AZ Air Time in Tucson, AZ
AZ Air Time

As planned, we had an excellent time at AZ Air Time jumping, playing catch and whacking each other with dodgeballs, running up the ramps, leaping into a foam pit, and bouncing in the inflatable house. I got the feeling that it met her every hope and dream.

And, on the way home, she proved the music lessons met my every hope and dream by asking when we’d get to go back.

Sonoran Desert Saturday

Day 6: Dad & Mom

Desert museum

We successfully made it through the school gap but weren’t ready to end the getaway vibe. Fortunately, the Arizona-Sonora Desert Museum was hosting Harry Otter night.

After finishing a round of our new board game, I put on my new Hogwarts tee and drew a lightning bolt scar on my forehead. Kiddo wore her HP dress, and Dad donned a Fantastic Beasts tee. We grabbed the wand and headed out.

I enjoyed watching Hermione’s observations click into place. She commented on other guests wearing HP gear in the parking lot.

When we reached the entrance, she saw the house banners and exclaimed, “It’s Gryffindor! And, and—are we going to Hogwarts!?”

Obviously, Chris and I cracked up; her awe amplified the fun.

Harry Potter Night at the Sonoran Desert Museum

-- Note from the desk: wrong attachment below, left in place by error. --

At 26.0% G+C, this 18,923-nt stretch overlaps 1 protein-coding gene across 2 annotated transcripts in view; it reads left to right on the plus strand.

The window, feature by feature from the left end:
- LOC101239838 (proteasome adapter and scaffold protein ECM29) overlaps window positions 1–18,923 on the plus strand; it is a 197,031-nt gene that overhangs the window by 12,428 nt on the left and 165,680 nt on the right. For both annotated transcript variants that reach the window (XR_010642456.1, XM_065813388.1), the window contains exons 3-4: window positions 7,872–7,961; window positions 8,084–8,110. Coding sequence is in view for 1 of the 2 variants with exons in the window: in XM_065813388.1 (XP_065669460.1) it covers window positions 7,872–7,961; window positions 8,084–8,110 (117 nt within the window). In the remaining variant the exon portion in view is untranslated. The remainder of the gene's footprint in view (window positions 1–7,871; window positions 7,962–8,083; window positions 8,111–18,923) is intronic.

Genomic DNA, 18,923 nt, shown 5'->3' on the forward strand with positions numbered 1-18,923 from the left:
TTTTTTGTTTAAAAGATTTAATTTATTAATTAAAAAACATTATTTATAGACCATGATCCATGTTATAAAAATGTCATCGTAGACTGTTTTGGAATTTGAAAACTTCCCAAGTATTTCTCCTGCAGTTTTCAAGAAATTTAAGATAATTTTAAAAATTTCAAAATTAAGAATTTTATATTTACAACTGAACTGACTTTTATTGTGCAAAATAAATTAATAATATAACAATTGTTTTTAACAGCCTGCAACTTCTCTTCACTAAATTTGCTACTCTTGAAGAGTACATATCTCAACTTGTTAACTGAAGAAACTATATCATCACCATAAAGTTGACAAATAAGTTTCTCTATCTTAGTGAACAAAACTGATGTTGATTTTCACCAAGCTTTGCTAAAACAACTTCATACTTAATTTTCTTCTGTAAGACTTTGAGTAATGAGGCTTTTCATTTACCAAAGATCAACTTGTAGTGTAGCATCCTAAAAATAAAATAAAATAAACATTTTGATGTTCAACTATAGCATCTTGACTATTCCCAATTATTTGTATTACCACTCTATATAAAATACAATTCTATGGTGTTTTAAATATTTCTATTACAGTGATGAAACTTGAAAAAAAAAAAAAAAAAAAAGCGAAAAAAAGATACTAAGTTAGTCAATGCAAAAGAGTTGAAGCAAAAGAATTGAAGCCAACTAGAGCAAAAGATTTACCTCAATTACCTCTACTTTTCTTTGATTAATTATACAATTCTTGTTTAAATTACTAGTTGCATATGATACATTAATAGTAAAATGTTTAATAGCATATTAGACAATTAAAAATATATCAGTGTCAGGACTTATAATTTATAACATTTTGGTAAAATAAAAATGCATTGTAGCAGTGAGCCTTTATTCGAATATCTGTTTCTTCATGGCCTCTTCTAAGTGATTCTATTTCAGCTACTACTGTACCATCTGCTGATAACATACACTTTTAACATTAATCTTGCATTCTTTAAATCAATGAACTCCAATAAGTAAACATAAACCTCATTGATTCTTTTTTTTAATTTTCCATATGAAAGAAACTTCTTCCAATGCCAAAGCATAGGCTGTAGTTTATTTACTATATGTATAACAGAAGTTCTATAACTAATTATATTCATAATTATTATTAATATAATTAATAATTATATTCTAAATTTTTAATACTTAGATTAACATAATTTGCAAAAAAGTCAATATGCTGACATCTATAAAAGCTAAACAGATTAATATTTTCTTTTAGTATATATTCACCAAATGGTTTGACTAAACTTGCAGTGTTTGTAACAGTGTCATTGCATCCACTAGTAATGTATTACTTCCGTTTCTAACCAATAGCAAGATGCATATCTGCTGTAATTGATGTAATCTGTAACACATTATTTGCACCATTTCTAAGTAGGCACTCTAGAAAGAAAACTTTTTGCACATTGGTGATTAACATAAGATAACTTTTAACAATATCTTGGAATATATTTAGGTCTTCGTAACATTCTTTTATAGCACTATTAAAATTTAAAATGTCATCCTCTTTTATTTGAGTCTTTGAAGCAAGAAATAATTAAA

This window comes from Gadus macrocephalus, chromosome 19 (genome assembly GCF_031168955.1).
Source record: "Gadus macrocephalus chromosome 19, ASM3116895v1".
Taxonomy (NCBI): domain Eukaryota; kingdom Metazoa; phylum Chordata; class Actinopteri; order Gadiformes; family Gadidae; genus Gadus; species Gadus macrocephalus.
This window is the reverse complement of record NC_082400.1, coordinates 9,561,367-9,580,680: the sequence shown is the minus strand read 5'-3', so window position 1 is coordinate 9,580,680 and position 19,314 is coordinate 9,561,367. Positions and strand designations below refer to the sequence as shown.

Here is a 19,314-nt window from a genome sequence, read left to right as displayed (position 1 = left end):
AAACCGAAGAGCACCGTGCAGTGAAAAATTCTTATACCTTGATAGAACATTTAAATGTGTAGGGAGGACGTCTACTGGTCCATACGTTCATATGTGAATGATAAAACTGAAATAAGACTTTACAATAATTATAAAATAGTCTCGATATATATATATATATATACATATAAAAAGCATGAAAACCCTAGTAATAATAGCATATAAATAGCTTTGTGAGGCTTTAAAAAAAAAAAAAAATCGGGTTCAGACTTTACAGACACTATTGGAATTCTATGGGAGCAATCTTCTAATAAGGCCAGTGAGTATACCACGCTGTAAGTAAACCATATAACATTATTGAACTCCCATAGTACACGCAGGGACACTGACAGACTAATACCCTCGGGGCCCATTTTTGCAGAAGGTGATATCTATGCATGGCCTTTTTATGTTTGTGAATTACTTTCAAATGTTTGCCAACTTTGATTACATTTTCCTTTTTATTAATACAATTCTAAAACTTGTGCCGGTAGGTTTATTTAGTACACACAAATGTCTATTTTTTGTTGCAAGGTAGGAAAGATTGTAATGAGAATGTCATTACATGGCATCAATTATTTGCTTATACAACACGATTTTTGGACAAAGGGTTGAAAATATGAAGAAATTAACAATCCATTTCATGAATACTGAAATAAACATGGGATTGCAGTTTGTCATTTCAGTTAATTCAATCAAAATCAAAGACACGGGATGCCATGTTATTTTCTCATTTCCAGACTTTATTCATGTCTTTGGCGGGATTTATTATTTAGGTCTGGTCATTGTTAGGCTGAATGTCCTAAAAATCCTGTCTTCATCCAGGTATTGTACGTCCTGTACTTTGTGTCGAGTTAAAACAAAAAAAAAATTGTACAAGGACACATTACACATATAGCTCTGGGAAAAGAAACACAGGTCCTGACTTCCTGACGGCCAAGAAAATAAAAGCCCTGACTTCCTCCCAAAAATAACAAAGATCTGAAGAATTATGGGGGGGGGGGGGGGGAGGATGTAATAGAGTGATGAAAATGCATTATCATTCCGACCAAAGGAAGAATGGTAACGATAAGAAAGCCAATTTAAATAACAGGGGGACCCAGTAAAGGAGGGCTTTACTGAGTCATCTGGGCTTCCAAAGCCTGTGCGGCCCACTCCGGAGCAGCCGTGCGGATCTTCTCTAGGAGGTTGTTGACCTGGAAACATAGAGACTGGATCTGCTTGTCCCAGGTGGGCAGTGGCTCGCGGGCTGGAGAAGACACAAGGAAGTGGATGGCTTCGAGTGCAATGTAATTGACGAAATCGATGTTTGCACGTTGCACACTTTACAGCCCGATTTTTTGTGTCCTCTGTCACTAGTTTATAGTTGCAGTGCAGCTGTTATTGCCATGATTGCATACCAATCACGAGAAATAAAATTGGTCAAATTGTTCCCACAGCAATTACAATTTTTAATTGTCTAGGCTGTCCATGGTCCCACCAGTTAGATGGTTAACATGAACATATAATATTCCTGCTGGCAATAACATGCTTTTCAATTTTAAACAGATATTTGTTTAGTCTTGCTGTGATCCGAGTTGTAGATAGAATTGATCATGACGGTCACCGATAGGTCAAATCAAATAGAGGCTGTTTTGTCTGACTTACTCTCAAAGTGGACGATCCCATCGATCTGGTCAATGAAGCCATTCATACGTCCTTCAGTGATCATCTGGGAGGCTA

Harry Potter Night at the Sonoran Desert Museum

HP-themed stations dotted the grounds, including a photo booth, face painting, trivia, and planting with Professor Sprout. The decorations added to the ambiance. Still, the main attraction was the museum itself. Among the critters, we saw otters, bighorn sheep, snakes, a scorpion, and birds (including an owl, which may or may not have been a magical mail carrier).

We were up against bedtime, so we had to leave much of the grounds unexplored, including Stingray Touch and the Packrat Playhouse. Another day.

Going forward

Chris and I will face school breaks for the next umpteen years. No worries, though—we’re covered. Check out this lengthy list of fun things to do in Tucson.

Local Business Spotlight: Volare Helicopters

Get a bird’s eye view of greater Tucson with Volare Helicopter Tours.

|By Christian Wlach

|Video by Kristen Brockel, Christian Wlach, and Brielle Farmer

Tasha and Tyler Sturges opened Volare in September of 2017 as a new way to explore greater Tucson. Tour flights take off from the airport in Marana, AZ.

One of the reasons the Sacramento couple chose to open their business in Marana, was the year-round weather southern Arizona offers up for flying. Plus, Marana’s airport isn’t as busy as Tucson International Airport. Not to mention the location has excellent proximity to their family—Tyler’s parents live in San Diego and Tasha’s recently moved to Phoenix. 

The Sturges’ bought a home in the area, and almost instantly fell in love with the region.

If you’re looking to try something new, a helicopter tour is a perfect way to check out Tucson from a different perspective. And if you’re looking to score bonus points—a.k.a kisses—on a romantic date, nothing beats the sunset backdrop.